Both sides are claiming victory in today’s U.S. Supreme Court decision concerning Roundup Ready alfalfa.
In a seven-to-one vote, the high court ruled that a federal district court acted improperly when, in 2007, it issued a permanent injunction prohibiting the sale and planting of Roundup Ready alfalfa seed until USDA completes an environmental impact statement (EIS) on the transgenic crop. U.S. District Court Judge Charles Breyer of San Francisco issued the injunction and a U.S. appeals court upheld it. Monsanto later appealed to the Supreme Court.
Today’s ruling “is important for every American farmer, not just alfalfa growers,” says David Snively, Monsanto’s senior vice president and general counsel. “All growers can rely on the expertise of USDA, and trust that future challenges to biotech approvals must now be based on scientific facts, not speculation.” Read more from Monsanto.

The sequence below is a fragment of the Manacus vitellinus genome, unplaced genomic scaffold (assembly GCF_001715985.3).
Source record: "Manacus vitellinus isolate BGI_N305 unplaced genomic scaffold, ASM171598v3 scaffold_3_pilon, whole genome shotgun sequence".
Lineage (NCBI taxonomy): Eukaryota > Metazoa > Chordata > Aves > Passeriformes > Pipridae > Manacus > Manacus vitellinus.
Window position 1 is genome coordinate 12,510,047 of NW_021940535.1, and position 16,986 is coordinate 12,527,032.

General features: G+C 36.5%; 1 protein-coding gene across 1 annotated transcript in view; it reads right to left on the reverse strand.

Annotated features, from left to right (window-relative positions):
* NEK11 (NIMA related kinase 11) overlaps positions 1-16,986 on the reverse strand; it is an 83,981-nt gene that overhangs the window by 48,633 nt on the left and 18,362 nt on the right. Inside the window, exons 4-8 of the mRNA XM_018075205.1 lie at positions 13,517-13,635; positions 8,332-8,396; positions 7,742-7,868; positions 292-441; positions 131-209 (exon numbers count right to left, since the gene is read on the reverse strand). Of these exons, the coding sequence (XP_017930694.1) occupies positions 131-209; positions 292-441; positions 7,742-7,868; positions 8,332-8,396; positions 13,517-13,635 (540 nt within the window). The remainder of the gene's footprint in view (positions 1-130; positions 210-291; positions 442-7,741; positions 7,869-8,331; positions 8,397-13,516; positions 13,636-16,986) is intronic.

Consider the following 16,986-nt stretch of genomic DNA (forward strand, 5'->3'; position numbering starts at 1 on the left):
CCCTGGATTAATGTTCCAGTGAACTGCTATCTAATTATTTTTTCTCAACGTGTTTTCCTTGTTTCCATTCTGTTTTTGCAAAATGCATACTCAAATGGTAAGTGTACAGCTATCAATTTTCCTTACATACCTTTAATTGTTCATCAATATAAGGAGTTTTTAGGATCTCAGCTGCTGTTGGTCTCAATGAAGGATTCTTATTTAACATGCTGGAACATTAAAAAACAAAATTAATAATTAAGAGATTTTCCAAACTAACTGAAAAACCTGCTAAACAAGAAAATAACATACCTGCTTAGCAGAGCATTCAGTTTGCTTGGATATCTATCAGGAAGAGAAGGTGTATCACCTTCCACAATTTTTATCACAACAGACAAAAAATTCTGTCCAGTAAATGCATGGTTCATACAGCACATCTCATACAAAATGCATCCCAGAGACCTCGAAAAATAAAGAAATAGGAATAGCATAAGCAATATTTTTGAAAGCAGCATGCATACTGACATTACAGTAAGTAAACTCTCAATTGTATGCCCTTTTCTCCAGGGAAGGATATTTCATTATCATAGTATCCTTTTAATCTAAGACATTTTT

But the Center for Food Safety, the group that filed the lawsuit that resulted in the injunction, points out that the high court reversed only one aspect of the lower court’s rulings – the permanent injunction.
“The justices’ decision today means that the selling and planting of Roundup Ready alfalfa is illegal,” says Andrew Kimbrell, the center’s executive director. “The ban on the crop will remain in place until a full and adequate EIS is prepared by USDA and they officially deregulate the crop.” Read the center’s press release.